February 13, 2013
Portman Asks Treasury Secretary Nominee Jacob Lew Tough Questions Regarding Ohio's Delphi Salaried Retirees Stripped of Pensions
Decreased retiree income and benefits will cost the Dayton area about $80 million per year in lost economic activity
Washington, D.C. – Today, U.S. Senator Rob Portman (R-Ohio), former director of the Office of Management and Budget (OMB), submitted questions for the Congressional Record for the Senate Finance Committee hearing considering the nomination of Jacob Lew to serve as Treasury Secretary regarding the treatment of retired Delphi salaried workers during the General Motors bankruptcy. The Administration has yet to sufficiently address and remedy the treatment of workers who lost a significant portion of their pension benefits, while other retirees from the same company received far better treatment.
“As communities struggle during a time of high unemployment and weak economic growth, thousands of families across Ohio are still scratching their heads in disbelief and disappointment, wondering why they did not receive the benefits promised to help them care for their families after years of hard work,” said Portman. “I am concerned by the lack of transparency throughout this process, and will continue to push the Administration to answer tough questions regarding the unfair treatment of Delphi retirees.”
When Delphi’s defined benefit pension plan was terminated, Delphi workers lost an estimated 30 to 70 percent in benefits. The Auto Policy Task Force subsequently decided to “top-up” the pension benefits of union retirees, but not those of the 20,000 salaried retirees. An economic impact study by Youngstown State University found that decreased retiree income and benefits will cost the Dayton area about $80 million per year and the Youngstown area about $58 million per year in lost economic activity.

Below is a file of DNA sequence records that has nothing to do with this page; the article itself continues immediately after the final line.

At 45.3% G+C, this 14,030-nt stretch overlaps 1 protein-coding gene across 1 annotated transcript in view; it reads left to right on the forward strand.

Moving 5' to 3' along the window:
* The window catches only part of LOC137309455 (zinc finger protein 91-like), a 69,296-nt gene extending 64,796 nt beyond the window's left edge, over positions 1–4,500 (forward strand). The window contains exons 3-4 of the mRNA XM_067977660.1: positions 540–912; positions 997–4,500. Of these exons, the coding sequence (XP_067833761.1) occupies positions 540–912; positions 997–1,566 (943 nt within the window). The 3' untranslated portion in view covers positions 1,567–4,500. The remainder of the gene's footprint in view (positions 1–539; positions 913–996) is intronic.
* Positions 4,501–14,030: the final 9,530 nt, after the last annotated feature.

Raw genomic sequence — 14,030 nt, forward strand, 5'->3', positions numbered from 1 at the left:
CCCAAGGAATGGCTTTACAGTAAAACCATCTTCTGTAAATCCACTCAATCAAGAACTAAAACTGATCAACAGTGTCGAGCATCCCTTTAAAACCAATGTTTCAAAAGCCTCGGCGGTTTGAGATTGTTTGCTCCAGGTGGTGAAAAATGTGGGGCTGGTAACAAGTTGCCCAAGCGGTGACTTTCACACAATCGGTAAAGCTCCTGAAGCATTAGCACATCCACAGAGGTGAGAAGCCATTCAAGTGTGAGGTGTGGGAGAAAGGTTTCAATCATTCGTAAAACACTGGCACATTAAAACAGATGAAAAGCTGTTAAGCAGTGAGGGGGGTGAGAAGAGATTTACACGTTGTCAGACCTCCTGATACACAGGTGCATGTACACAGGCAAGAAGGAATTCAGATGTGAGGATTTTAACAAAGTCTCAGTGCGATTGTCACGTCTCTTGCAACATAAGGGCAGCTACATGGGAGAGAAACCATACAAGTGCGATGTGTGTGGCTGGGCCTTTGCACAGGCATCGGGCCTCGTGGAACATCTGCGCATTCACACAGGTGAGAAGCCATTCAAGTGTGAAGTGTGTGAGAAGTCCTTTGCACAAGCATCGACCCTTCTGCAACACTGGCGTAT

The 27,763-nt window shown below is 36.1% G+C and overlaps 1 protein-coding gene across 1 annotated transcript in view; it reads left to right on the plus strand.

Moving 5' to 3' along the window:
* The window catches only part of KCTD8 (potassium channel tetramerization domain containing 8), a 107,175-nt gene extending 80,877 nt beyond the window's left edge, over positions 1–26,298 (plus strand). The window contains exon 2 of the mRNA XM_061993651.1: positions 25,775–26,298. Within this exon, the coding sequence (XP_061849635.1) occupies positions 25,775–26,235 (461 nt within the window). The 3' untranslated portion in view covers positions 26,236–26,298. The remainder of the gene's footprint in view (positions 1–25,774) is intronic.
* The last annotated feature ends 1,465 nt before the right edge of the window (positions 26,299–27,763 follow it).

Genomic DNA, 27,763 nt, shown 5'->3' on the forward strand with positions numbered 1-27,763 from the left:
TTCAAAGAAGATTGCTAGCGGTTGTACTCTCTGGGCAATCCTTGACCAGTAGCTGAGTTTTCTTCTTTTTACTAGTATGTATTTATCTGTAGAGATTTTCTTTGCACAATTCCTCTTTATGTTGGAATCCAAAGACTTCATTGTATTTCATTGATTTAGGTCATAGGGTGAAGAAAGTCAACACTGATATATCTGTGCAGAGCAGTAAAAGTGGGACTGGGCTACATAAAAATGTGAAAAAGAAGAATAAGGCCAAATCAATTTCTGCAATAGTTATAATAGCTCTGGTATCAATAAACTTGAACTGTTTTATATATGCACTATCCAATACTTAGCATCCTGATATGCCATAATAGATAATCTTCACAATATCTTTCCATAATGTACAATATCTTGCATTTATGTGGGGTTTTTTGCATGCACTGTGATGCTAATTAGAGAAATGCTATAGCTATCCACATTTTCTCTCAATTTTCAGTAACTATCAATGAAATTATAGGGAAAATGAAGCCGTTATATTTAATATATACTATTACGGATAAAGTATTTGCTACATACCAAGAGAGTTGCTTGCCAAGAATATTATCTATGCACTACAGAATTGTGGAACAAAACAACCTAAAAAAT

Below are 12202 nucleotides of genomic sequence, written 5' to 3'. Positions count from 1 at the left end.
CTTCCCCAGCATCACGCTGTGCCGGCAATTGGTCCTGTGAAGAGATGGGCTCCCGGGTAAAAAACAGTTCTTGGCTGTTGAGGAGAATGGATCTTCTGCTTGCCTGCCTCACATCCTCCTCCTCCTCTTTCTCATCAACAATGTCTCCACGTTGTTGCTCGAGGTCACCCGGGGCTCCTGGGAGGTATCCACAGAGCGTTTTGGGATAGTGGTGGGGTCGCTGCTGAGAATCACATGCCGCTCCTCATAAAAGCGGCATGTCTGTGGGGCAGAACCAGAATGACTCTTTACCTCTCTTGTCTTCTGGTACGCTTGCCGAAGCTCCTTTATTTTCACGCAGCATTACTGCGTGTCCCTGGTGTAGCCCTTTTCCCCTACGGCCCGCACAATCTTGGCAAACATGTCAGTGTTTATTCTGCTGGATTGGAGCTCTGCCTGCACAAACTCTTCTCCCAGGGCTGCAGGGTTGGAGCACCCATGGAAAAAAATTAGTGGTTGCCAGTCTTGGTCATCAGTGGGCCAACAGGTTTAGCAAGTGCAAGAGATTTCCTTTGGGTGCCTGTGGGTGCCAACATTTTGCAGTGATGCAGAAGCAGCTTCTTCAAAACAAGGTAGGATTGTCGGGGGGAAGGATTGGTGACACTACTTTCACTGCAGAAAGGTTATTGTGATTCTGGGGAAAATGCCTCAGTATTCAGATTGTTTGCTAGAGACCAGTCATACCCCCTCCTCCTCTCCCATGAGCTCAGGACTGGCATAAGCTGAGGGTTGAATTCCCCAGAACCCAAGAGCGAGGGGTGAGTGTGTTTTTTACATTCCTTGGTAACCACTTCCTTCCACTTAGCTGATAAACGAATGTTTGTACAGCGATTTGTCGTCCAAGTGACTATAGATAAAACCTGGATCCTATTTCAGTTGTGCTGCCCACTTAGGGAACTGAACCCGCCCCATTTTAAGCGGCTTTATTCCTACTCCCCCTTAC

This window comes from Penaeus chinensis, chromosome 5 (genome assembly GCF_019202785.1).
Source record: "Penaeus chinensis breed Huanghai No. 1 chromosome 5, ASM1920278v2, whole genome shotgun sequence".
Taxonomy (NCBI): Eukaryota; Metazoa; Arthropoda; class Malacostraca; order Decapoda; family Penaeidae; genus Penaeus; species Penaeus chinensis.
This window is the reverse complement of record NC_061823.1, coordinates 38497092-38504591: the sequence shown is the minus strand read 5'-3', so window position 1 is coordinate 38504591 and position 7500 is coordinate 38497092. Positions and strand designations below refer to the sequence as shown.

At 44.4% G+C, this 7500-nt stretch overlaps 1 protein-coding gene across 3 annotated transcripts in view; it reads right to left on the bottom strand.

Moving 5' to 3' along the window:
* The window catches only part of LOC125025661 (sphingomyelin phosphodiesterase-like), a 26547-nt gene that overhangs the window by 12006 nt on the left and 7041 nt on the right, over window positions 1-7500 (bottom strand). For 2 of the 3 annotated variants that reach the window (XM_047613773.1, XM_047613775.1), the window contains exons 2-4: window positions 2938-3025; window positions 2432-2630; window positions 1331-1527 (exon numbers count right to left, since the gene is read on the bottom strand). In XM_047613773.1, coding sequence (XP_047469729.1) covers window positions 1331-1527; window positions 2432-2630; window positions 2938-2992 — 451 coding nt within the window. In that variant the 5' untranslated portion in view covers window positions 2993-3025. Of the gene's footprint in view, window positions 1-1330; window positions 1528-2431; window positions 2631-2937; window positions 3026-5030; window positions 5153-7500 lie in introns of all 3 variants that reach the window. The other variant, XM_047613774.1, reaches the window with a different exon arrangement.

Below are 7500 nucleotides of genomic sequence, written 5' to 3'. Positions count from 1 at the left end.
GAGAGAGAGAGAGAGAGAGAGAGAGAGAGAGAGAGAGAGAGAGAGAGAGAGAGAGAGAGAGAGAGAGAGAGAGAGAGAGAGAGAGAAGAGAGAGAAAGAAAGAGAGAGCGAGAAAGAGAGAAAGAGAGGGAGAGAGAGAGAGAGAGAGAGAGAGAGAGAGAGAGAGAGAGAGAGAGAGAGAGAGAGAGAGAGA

Portman submitted the three questions below for the Congressional Record:
(1) As General Motors Company’s primary lender in bankruptcy, the Treasury Department played a substantial role in GM’s 2009 bankruptcy and subsequent resolution of Delphi pensions. This involvement culminated in GM’s decision to fund portions of hourly but not salaried Delphi pensions. Did the Treasury Department receive any communication, direction, or other influence from the White House on Delphi pensions?
(2) Did any official at the Treasury Department communicate with GM in any way to influence the company toward supporting Delphi hourly pensions, or against supporting salaried pensions?
(3) On August 13, 2012, House Ways and Means Committee Chairman Dave Camp requested that the Treasury Department provide “All records… that relate to: Delphi; and/or GM’s interest in Delphi.” To date, the Treasury Department has only provided a selection of documents and has refused to certify that it has or will comply completely with the request. Does the Treasury Department plan to comply with the Ways and Means Committee’s request?